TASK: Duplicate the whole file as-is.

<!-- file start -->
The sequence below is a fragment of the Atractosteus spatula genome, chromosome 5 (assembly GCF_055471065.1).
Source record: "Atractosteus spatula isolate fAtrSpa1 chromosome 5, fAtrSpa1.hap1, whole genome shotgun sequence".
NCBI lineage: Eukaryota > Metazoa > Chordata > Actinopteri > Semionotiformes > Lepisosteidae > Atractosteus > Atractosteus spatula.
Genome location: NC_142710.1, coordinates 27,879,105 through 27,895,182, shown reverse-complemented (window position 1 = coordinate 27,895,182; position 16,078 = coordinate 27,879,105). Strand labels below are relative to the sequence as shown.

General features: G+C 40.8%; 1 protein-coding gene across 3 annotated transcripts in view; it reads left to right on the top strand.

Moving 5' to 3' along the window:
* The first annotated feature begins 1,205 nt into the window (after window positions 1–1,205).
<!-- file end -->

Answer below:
The sequence below is a fragment of the Atractosteus spatula genome, chromosome 5 (assembly GCF_055471065.1).
Source record: "Atractosteus spatula isolate fAtrSpa1 chromosome 5, fAtrSpa1.hap1, whole genome shotgun sequence".
NCBI lineage: Eukaryota > Metazoa > Chordata > Actinopteri > Semionotiformes > Lepisosteidae > Atractosteus > Atractosteus spatula.
Genome location: NC_142710.1, coordinates 27,879,105 through 27,895,182, shown reverse-complemented (window position 1 = coordinate 27,895,182; position 16,078 = coordinate 27,879,105). Strand labels below are relative to the sequence as shown.

General features: G+C 40.8%; 1 protein-coding gene across 3 annotated transcripts in view; it reads left to right on the top strand.

Moving 5' to 3' along the window:
* The first annotated feature begins 1,205 nt into the window (after window positions 1–1,205).